Yikes! Your boss put you in charge of planning the next big company meeting. It's an important event with executives traveling from far and wide to collaborate and exchange ideas. Everyone is counting on the event to run smoothly, especially your boss.

That's a lot of responsibility on your shoulders. Where do you begin? Start right here! Before you jump in, we’ve got a few helpful tips from meeting planning professionals on how to successfully pull together an event that's professional, well executed and within budget.

Money, Money, Money
Before you do anything else, determine your budget. Pinning down limits early in the planning process helps other variables fall into place – site selection, catering options and meeting style all depend on resources available. Here's a list of items to consider:
Transportation Facility Rental Equipment Rental
Accommodation Catering Entertainment

It's not a bad idea to leave a little room in your budget for those inevitable unforeseen expenses that pop up along the way.

Choosing a Date
Have at least two dates in mind: a preferred date and a just-in-case alternate date. That way, when you start checking out available facilities, you'll be able to choose the best option based on the number of people who can attend. Alternate dates also mean you can negotiate for better prices.

Consider the weekend. Many companies take advantage of discounted fares available with a Saturday-night stay over. If cost is a primary concern, you can significantly reduce costs by planning your meeting around a weekend.

Location, Location, Location
Off site or on site? Carefully weigh the options here. While holding a meeting on site may seem like the best cost-savings option, on-site meetings at offices come with productivity-reducing distractions. Meeting attendees are more likely to run back to their offices to check e-mail, voice mail and in boxes. The flow of group thought is more easily disrupted. Subtle influences such as office politics and "organizational baggage" are often hanging in the air, affecting attendee attitude. People are refreshed at off site locations and able to truly focus on the agenda. Upfront facility expenses are frequently recovered in increased productivity.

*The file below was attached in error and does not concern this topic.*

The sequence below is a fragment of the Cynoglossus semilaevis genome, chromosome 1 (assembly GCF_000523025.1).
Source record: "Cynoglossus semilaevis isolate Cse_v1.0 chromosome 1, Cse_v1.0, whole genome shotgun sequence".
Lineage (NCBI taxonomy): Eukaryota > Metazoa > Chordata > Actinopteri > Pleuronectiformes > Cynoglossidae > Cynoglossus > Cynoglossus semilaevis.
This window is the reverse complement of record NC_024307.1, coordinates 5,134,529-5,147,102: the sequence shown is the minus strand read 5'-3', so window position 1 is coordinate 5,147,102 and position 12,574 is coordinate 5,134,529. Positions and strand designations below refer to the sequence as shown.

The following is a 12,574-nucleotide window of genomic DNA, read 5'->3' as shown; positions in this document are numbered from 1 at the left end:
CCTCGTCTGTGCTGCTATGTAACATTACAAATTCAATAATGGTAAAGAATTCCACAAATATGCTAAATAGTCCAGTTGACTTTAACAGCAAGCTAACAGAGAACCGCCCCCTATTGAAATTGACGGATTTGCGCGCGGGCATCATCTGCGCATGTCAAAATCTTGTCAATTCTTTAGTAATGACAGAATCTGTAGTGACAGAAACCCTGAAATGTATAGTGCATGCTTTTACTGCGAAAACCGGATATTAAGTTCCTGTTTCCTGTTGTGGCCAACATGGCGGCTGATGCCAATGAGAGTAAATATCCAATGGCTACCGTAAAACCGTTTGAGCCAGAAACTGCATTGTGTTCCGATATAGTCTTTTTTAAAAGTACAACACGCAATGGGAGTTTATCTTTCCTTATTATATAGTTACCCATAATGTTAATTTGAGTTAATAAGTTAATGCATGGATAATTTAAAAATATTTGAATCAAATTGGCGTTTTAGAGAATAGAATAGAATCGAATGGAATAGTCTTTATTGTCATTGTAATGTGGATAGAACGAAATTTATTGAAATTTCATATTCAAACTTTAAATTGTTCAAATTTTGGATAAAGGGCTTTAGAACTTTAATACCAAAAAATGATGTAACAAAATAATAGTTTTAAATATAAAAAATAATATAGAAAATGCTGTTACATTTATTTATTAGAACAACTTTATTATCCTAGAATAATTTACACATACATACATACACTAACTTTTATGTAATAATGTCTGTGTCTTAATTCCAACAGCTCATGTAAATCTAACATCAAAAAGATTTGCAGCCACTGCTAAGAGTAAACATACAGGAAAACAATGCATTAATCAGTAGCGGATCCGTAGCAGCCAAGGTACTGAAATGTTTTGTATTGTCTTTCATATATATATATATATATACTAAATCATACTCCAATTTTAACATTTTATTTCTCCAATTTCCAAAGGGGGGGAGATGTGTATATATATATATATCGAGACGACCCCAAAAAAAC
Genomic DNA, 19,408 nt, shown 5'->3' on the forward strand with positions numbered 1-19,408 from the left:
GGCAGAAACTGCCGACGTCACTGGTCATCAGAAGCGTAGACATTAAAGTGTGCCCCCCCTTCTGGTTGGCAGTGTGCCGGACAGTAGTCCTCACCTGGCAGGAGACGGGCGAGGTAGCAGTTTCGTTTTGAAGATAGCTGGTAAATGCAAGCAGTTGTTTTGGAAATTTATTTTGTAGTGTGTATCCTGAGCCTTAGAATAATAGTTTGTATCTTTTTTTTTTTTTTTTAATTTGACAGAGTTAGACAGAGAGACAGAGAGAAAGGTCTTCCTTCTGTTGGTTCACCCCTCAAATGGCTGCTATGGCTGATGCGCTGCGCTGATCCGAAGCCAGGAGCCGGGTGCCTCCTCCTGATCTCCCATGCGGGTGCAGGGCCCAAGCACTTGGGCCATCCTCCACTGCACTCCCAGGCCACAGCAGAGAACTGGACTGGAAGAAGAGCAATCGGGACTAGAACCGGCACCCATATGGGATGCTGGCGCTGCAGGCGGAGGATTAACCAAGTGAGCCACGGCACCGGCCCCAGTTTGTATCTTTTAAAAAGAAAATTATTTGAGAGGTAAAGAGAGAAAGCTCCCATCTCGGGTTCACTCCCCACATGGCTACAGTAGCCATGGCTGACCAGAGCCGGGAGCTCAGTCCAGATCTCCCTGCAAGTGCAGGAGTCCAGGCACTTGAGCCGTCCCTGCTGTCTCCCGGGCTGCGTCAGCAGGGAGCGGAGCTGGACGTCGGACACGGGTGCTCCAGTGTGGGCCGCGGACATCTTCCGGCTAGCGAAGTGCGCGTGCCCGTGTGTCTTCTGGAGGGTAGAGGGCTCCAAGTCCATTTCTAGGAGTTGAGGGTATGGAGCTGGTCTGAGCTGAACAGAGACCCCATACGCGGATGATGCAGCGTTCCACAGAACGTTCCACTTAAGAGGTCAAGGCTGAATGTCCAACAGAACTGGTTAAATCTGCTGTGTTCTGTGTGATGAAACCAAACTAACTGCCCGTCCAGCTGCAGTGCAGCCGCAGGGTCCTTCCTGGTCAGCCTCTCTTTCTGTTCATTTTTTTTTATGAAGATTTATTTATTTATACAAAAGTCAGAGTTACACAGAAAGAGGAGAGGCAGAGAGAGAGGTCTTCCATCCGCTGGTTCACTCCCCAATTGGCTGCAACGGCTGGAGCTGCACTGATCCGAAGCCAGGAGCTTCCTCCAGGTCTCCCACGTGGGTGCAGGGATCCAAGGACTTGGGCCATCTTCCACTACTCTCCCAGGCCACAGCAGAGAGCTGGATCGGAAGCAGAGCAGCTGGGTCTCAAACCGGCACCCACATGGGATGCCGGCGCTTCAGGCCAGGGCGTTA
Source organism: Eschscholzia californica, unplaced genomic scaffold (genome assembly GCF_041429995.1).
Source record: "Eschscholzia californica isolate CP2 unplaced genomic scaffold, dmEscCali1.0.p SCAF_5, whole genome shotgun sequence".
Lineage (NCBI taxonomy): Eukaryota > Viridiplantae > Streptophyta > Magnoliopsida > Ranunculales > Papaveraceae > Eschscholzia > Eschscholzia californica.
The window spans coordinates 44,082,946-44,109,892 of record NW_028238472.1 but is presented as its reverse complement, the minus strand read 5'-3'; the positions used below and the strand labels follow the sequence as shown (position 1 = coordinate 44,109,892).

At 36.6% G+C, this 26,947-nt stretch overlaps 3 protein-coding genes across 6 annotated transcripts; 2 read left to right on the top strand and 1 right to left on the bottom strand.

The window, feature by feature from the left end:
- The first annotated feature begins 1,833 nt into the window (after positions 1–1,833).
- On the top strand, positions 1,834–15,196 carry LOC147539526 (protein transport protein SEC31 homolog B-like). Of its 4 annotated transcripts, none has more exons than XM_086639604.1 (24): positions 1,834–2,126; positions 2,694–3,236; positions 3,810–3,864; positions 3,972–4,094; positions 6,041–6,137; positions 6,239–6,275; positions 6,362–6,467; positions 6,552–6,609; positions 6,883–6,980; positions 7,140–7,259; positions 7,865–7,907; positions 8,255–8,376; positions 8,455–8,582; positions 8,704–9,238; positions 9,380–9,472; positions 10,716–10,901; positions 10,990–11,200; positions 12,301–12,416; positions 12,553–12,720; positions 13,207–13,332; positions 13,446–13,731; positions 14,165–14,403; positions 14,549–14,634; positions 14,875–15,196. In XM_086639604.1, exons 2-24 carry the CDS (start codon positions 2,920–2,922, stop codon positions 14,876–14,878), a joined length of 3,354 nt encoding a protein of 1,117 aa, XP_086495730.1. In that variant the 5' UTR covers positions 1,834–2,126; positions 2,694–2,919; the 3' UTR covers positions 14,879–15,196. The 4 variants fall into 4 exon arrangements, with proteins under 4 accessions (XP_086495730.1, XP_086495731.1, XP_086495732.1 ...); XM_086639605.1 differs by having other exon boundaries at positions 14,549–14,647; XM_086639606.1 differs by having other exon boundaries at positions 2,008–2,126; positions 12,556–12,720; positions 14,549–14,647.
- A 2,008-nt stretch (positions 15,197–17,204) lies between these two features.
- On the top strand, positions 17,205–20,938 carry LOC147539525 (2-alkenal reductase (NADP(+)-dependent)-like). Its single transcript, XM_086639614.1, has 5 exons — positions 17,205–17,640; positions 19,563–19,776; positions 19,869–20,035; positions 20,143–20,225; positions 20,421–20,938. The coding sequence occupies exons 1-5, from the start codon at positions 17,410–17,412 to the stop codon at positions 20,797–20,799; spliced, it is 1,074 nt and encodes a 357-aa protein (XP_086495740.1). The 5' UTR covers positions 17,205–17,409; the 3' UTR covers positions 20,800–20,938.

If you prefer an off-site location, the infinite number of choices can be overwhelming. First determine:
Local or outside of city? Out of state/province? International?

Meeting Equiptment
Today's meeting-room requirements are more than four walls, a few chairs and a couple of flip charts. Meeting attendees will likely bring laptops to access and present computer-based information. You'll need a means of projecting that information for presenting. Group members will need a means to capture notes and ideas generated in the meeting. A speedy Internet connection is becoming standard. Will videoconferencing tools be required?

Pass the Buck – Hire a Meeting Planner
Outsourcing event planning can save a lot of time and headaches. To hire a planner, try Meeting Professionals International (MPI), the world's largest association of meeting professionals with more than 17,000 members in 64 countries.

Murphy's Law of Meetings
Undoubtedly, things will go wrong. With so many variables and logistics, some aspects are simply beyond your control. Who knows – your hotel may be overbooked, the caterers might not show up, or your main presenter may get re-routed through South America – the important thing is to keep your cool. You can reduce headaches by planning flexibility. Prepare yourself for bumps so that you can calmly address circumstances as they present themselves.


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